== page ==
Were it appropriate to define Dada, one might describe it as diametrically opposed to conceptions of purity, or any other structures seemingly pertaining to virtue or morality. If one shifts the connotation of purity to its alternate context, however — purity in the sense of sterility, as the product of some aggressive corrosion — it then appears fitting to Dada’s stated purposes, or lack thereof.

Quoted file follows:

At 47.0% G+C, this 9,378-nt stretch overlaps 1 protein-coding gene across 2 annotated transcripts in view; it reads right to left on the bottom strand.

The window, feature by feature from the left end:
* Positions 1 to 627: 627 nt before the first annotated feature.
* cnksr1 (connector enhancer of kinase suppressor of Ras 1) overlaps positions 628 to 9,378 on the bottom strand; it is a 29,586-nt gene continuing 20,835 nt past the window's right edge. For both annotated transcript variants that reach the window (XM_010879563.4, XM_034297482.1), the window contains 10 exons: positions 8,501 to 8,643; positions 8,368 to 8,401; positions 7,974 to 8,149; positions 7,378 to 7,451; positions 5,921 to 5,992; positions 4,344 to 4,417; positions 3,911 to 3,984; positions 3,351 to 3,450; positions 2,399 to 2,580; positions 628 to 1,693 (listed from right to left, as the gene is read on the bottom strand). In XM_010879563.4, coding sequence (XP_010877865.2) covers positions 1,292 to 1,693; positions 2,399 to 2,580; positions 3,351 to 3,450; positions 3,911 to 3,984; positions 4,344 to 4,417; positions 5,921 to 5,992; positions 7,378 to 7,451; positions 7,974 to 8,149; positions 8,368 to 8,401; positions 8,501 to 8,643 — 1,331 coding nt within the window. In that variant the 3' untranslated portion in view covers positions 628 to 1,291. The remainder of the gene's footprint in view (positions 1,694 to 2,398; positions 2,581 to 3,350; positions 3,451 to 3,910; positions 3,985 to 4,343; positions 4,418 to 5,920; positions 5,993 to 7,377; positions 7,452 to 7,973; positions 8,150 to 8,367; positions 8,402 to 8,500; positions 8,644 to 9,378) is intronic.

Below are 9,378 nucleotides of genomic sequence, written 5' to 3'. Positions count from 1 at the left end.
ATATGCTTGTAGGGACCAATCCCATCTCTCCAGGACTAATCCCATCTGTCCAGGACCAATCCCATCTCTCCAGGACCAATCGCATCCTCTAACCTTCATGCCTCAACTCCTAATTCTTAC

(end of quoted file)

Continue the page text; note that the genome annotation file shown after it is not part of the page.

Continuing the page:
In the 13th issue of the Dadaist magazine Littérature, published in May of 1920 and entitled “The Twenty-Three Manifestos of the Dada Movement,” Dada’s obsessive preoccupation with graphic physical and sexual violence becomes evident. Particularly…


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